The red and black coloring should serve as a warning against touching this caustic Blister Beetle.
As a member of the Blister Beetle family, Meloidae, this southwest species has the ability to give handlers great pain for their trouble. The Black and Red Blister Beetle can secrete, or leak, a caustic chemical called cantharidin from its body when under threat that greatly irritates human skin as well as insect predators. The effects of contact result in painful blisters.
The Black and Red Blister Beetle is native to the arid Southwest U.S. as well as Mexico. It is a soft-bodied beetle (please don't touch them to make sure) that likely feeds on the nectar and juices of native plants in their range. Some members of this family parasitize the eggs of grasshoppers, but little research has been published regarding this particular species' diet and life cycle.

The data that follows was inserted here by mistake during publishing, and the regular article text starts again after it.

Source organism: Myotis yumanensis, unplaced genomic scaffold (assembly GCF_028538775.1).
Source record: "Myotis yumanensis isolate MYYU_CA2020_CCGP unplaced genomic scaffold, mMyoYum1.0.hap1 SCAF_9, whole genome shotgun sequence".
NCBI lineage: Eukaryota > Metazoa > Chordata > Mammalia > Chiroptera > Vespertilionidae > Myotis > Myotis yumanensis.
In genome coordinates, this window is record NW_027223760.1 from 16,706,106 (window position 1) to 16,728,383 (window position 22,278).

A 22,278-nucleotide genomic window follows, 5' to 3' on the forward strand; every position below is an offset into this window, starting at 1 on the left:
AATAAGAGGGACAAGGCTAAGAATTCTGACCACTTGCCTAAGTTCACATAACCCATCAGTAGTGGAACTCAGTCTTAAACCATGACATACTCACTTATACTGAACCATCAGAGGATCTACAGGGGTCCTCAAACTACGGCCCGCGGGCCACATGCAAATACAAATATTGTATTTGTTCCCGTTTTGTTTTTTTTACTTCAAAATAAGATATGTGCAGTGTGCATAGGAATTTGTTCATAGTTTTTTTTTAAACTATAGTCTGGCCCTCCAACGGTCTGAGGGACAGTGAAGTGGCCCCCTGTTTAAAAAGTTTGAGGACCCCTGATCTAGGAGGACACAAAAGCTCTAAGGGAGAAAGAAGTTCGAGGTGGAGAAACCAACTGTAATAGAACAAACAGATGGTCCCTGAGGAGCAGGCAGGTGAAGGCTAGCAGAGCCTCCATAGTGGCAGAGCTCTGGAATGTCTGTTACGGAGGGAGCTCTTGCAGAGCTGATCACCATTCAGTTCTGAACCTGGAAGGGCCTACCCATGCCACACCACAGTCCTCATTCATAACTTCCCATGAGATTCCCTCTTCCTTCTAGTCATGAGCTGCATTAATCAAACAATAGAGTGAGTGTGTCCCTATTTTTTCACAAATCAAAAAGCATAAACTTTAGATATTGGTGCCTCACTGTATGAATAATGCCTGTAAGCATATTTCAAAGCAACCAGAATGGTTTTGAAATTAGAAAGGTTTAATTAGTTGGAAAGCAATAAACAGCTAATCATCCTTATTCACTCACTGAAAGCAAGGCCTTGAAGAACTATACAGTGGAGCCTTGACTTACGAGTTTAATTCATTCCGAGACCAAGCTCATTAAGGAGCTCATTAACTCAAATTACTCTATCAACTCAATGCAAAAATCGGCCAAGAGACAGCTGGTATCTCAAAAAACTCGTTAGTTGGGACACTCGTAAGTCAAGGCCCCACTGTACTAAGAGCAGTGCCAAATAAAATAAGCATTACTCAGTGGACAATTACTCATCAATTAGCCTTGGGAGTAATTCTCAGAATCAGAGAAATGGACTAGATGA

Scientific Name: Megetra cancellata
Size (Adult; Length): 10mm to 15mm (0.39in to 0.59in)
Note: An insect's reach is not limited by lines drawn on a map and therefore species may appear in areas, regions and/or states beyond those listed above as they are driven by environmental factors (such as climate change), available food supplies and mating patterns. Grayed-out selections indicate that the subject in question has not been reported in that particular territory. U.S. states and Canadian provinces / territories are clickable to their respective bug listings.
Antennae: Beetles have a pair of antennae on the head used as sensors.
Head: The head is home to the insect's eyes, antennae, and mandibles (jaws).
Thorax: Holds the three pairs of legs as well as vital internal organs.
Elytron: One of two wing cases on a Beetle that protects its wings (plural: elytra).
Wings: Appendages used for flying and kept under the elytra until needed.
Abdomen: Houses organs related to circulation, reproduction, and excretion.
Legs: Beetles have three pairs of legs located at the thorax, numbering six legs in all.